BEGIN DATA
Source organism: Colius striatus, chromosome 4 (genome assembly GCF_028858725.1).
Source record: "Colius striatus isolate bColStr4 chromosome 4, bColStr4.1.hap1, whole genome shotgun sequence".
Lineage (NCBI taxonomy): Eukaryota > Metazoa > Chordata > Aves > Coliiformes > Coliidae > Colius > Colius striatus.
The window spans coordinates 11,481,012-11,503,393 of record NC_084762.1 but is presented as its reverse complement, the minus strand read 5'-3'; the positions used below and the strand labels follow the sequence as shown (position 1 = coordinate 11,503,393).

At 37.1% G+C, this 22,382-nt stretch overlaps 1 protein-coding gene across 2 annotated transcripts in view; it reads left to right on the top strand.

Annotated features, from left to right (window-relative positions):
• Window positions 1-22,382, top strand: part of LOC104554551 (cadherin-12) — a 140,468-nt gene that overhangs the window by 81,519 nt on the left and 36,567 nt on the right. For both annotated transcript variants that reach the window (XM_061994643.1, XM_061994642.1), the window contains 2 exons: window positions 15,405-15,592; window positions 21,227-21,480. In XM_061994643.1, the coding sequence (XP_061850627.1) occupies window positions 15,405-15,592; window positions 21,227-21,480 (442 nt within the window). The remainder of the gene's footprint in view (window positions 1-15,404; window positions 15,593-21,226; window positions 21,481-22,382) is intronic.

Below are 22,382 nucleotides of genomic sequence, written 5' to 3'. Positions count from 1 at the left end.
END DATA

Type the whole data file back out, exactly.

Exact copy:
Source organism: Colius striatus, chromosome 4 (genome assembly GCF_028858725.1).
Source record: "Colius striatus isolate bColStr4 chromosome 4, bColStr4.1.hap1, whole genome shotgun sequence".
Lineage (NCBI taxonomy): Eukaryota > Metazoa > Chordata > Aves > Coliiformes > Coliidae > Colius > Colius striatus.
The window spans coordinates 11,481,012-11,503,393 of record NC_084762.1 but is presented as its reverse complement, the minus strand read 5'-3'; the positions used below and the strand labels follow the sequence as shown (position 1 = coordinate 11,503,393).

At 37.1% G+C, this 22,382-nt stretch overlaps 1 protein-coding gene across 2 annotated transcripts in view; it reads left to right on the top strand.

Annotated features, from left to right (window-relative positions):
• Window positions 1-22,382, top strand: part of LOC104554551 (cadherin-12) — a 140,468-nt gene that overhangs the window by 81,519 nt on the left and 36,567 nt on the right. For both annotated transcript variants that reach the window (XM_061994643.1, XM_061994642.1), the window contains 2 exons: window positions 15,405-15,592; window positions 21,227-21,480. In XM_061994643.1, the coding sequence (XP_061850627.1) occupies window positions 15,405-15,592; window positions 21,227-21,480 (442 nt within the window). The remainder of the gene's footprint in view (window positions 1-15,404; window positions 15,593-21,226; window positions 21,481-22,382) is intronic.

Below are 22,382 nucleotides of genomic sequence, written 5' to 3'. Positions count from 1 at the left end.